We sat down with Writer, Director and Documentarian Gigi Roccati at the London Indian Film Festival, at which his feature film debut, Babylon Sisters – a relevant and heart-warming migrant tale of sisterhood and music –charmed and inspired the audience in equal measure.
How did you get involved with Babylon Sisters?
I met the producer, Sarah Pennacchi, who had the rights to the book 'Amiche per la pelle' by Laila Wadia, which tells the story of a group of women uniting to face an eviction - a sisterhood story. I immediately fell in love with the opportunity to tell a suburban story of solidarity and friendship in the face of difficulty, through the joy of living. We betrayed the book in many ways. We brought dance into the film, even though it wasn’t in the book and of course, I came into it with my love of drama - I really wasn’t expecting my first film to be a feelgood movie! I think we found a balance in writing a positive story but without avoiding conflicts.
Babylon Sisters has a great cast, which helped to shape the film. Tell us about that.
I’d always dreamed of making a film that I could write together with the cast, where their real life stories would come into it, which partly happened. The protaganists in Babylon Sisters aren’t actors, this is their first time on screen, although Nav Ghotra wanted to be an actress and she had a powerful personal story, which inspired her character, Shanti. I went to India to cast it but I realised it was a story of new citizenships and people already in Italy, so the characters really needed to fit. Instead, we looked for them in Italy, and we also found the building in a suburban neighbourhood, which became a character in the film. With the help of a local NGO, we presented the idea to the community and invited them to be part of it. I fell in love with them and told the story through them. In fact, the group of women dancing at the end is actually a group who danced every Sunday in the neighbourhood.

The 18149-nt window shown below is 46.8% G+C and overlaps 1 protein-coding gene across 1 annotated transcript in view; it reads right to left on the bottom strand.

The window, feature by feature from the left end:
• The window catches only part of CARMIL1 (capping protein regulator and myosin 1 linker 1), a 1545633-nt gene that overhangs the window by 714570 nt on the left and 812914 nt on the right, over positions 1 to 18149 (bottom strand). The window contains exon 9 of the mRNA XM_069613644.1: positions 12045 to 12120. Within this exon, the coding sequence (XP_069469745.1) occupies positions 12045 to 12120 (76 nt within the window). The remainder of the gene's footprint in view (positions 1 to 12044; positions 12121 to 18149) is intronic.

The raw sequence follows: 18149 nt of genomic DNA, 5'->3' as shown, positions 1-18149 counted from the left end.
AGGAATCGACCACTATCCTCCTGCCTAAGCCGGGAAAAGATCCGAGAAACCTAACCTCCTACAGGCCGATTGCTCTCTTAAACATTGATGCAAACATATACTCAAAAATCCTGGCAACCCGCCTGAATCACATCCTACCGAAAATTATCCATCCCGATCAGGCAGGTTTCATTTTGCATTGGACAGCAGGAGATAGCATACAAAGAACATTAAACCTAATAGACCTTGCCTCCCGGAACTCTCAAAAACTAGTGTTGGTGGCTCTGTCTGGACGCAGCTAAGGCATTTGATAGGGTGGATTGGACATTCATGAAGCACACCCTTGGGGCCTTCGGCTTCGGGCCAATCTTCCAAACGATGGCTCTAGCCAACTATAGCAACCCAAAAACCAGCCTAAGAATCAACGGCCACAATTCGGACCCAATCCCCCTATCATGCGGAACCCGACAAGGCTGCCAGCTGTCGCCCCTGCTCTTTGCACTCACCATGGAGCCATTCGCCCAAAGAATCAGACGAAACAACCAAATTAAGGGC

You didn’t expect your first film to be a feelgood story. What did you think it would be?
I always felt I would tell a dramatic story with love in it, although I came to Babylon Sisters from making documentaries. I’d lived in Beirut and written a film based on my ex-partner’s book, Beirut I Love You - a coming-of-age story about women retaining dignity in the face of war. After that, I was writing a love story that crossed time through a specific location, up in the mountains – I’m keeping that one in a drawer for the future. Babylon Sisters was the perfect opportunity to talk about issues that are close to me. Making documentaries has allowed me the opportunity to receive the hospitality of both the wealthy and the humble in different countries, and I’ve always been welcomed even though I was a foreigner. I’ve always felt that I’d like to break stereotypes through my films - ignorance generates fear, but curiosity and interaction can be a key to the future.
Where did your passion for making films and telling stories begin?
I grew up with cinema; I belong to a generation of movie devourers! I wanted to be a comic book artist in high school, I was always drawing. But at 18 I joined the army, which was a life-changing moment because then I realised I wanted to work, I didn’t want to start university immediately at 19. So I went to Milan and worked at an advertising agency. They put a camera in my hand and sent me to make commercials, and I got to work with professional editors, so I got my first taste of filmmaking. I made my first short film and I applied to the London Film School, from which I graduated.
What made you decide to study at the London Film School?
I felt that I needed to get out of my environment. I also knew that I wanted to become an international filmmaker – the world is much smaller now, even though walls are being built. The London Film School seemed like the ideal place to do it.
Do you think you would have become a filmmaker without studying there?
Yes, I think cinema comes from all walks of life and experience. In fact, even though I went to film school and had a successful graduation, it took me thirteen years to make my first feature. So maybe I could have taken any other path and still arrived here. It was a good experience, it was great to try everything and be exposed to the talent of my companions. The one thing it lacked was guidance to prepare us for what was to come afterwards but it all worked out OK, because I made the documentaries. I chose to do them as I wanted to explore reality before going back to fiction.
Tell us about your award-winning short film, Chloe Travels Time.